NumberList, a React component, is written entirely in JavaScript (the map function). You can also see that JSX is a plain, well-known HTML element with no special characteristics. The render function simply renders the NumberList component in the root element of the HTML file.

What else do you need as a developer if you can work with pure JavaScript and HTML while still developing an engaging UI?

Please keep in mind that when I say "pure JavaScript," I don't imply you'll be using vanilla JavaScript in React. React is a JavaScript library with its layer on top of JavaScript. BUT, as previously said, the React API is incredibly compact and easy to grasp. Angular and Vue impose their norms on you. React is more conceptual. It demonstrates how to make better use of vanilla JavaScript in the React framework.

React has Facebook's backing and resources

React is widely utilised in Facebook's app, website, and Instagram. That is why Facebook is so dedicated to it. In their production environment, they employ over 50k React components. On GitHub, the top four React contributors are all full-time Facebook workers.

In addition, the React team runs a blog that constantly provides details for each release. Because of Facebook's great commitment to React in production, whenever a breaking update occurs in React, Facebook routinely offers Codemod that automates the change. The codeword is a command-line utility that automates updates to your codebase. When a new standard is added to React, Codemod automatically replaces previous components with the newer version.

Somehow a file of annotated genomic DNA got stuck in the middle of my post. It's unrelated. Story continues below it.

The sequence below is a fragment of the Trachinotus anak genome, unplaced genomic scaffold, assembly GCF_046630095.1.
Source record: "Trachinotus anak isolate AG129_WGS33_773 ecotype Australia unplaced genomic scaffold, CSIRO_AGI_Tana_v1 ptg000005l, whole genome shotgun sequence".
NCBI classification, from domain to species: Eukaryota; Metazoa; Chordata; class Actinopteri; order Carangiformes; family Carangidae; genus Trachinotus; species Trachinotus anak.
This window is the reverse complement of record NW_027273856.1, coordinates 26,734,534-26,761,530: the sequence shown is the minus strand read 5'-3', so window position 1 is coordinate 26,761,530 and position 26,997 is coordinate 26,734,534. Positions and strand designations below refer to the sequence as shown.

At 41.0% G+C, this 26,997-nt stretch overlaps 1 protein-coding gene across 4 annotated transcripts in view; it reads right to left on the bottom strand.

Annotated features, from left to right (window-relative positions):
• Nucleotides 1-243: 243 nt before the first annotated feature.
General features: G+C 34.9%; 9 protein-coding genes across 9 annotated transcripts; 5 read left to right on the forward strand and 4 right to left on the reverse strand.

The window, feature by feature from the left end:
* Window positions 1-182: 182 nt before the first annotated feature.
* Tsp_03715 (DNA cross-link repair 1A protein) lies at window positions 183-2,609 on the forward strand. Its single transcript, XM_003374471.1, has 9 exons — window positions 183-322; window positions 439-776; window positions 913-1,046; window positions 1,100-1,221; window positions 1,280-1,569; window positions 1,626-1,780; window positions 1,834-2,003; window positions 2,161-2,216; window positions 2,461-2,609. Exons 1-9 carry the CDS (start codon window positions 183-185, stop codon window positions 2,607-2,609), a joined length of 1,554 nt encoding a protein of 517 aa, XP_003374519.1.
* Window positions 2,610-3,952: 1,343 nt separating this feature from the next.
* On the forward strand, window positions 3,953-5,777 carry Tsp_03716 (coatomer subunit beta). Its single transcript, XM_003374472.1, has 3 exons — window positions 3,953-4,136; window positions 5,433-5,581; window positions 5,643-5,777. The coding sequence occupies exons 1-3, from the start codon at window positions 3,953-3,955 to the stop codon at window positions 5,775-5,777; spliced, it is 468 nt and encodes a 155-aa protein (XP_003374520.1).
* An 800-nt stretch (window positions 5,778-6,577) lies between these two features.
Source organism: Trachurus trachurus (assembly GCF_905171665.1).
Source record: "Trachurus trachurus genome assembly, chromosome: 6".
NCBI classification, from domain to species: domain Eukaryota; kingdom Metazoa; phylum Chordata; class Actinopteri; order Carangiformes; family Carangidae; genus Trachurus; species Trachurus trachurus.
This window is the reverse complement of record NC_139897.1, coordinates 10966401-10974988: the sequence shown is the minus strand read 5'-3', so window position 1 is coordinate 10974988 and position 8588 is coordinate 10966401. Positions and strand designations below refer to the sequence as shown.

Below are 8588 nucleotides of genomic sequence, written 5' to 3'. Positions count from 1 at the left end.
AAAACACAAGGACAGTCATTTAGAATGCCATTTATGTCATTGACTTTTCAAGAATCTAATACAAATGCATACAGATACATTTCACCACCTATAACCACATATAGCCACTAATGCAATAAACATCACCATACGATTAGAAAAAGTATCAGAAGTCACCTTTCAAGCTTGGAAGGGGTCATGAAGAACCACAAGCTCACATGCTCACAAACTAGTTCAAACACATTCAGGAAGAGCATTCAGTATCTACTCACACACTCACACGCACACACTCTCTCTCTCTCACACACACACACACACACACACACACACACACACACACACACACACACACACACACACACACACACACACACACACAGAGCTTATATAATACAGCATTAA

React has excellent performance

The React team recognised that while JavaScript is quick, updating the DOM slows things down. React reduces DOM changes. And it has worked out the most efficient and clever technique to update DOM.

Before React, most frameworks and libraries would ignorantly update the DOM to reflect a new state. This resulted in considerable modifications to the page.

React uses the Virtual DOM to keep track of the values of each component's state. When a component's state changes, React compares the current DOM state to what the new DOM should look like. Then it determines the cheapest way to update the DOM.

This doesn't appear to be a simple task, but React handles it quite effectively behind the scenes. It offers several advantages, including preventing layout trashing, which occurs when the browser needs to recalculate the position of everything when the DOM element changes.

Furthermore, because the majority of apps are utilised on mobile devices, they must be extremely efficient. As a result, conserving battery and CPU power is critical.

React's basic programming approach enables it to automatically modify the state when data is changed. This occurs in memory, thus it is quick.

React's library is likewise small. It is less than 6kb in size (less than 3kb when gzipped). This is much less than those of its competitors.

It is simple to test React.

The design of React is particularly user-friendly for testing.

Traditional UI browser testing is difficult to set up. Testing with React, on the other hand, requires extremely little or no setting. Traditional UI browsers are needed for testing, but the node command-line allows you to test React components quickly and effectively. Traditional UI browser testing is time-consuming. Command-line testing, on the other hand, is quick and allows you to execute a large number of test suites at once.

Traditional UI browser testing is time-consuming and difficult to manage. React tests can be built rapidly with tools like Jest and Enzyme.

There are several JavaScript testing frameworks accessible on the web that you may use to test React.js (because it is also a JavaScript library). Mocha, Jasmine, Tape, QUnit, and AVA are some well-known testing frameworks.